Fortune Magazine’s Katherine Eban has a big report out this morning arguing the the Bureau of Alcohol, Tobacco, and Firearms (ATF) had nothing to do with letting guns into Mexico.
While the guns were definitely part of Operation Fast & Furious, a program run by ATF agents in Phoenix, Eban argues that “gunwalking” — the tactic of allowing guns to be trafficked, in order to track cartel networks — was never part of the ATF’s mission.
She writes that agents were actually trying to intercept the guns, by tracking and arresting people hired by the cartels to purchase the guns in the U.S., but found themselves stymied by federal attorneys who said many of the “straw purchases” were not prosecutable.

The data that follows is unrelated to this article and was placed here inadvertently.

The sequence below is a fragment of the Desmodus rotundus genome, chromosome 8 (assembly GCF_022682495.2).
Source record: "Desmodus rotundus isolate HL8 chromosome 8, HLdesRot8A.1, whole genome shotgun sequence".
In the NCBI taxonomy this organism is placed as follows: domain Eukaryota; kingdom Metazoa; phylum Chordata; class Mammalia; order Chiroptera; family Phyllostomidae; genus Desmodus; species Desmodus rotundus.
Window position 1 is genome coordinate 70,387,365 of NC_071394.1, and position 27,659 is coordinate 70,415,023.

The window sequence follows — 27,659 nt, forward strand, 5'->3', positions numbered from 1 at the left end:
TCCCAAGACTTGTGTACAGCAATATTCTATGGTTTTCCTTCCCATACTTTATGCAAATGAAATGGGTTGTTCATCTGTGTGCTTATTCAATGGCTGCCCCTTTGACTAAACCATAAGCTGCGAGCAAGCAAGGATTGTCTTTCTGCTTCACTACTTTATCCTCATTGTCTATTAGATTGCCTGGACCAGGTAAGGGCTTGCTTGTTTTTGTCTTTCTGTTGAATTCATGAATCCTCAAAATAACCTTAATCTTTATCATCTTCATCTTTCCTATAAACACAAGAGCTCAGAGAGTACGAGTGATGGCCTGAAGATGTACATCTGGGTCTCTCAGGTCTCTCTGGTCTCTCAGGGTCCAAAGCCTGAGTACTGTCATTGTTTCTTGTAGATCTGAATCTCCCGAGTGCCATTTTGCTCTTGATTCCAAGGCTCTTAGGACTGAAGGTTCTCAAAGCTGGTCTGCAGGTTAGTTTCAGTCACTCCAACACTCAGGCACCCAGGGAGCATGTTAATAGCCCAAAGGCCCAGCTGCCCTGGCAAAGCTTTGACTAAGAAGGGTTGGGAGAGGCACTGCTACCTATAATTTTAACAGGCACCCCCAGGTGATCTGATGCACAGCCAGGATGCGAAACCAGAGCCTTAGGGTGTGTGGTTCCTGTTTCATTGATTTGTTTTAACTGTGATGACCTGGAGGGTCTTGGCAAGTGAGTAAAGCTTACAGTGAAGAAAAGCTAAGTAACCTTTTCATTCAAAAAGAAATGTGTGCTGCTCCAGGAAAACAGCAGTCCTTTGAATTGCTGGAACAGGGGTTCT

The ATF, which is overseen by Attorney General Eric Holder, has admitted it did not exercise “proper oversight” over the program, and has reassigned almost everyone associated with the operation.
Toward the end of the piece, Eban notes that new facts are still coming to light about Operation Fast and Furious, indicating that other agencies within the Department of Justice — including the FBI and the Drug Enforcement Agency — were involved in the program, and were tracking the guns through the cartel networks via paid informants, without the knowledge of the ATF agents on the ground.
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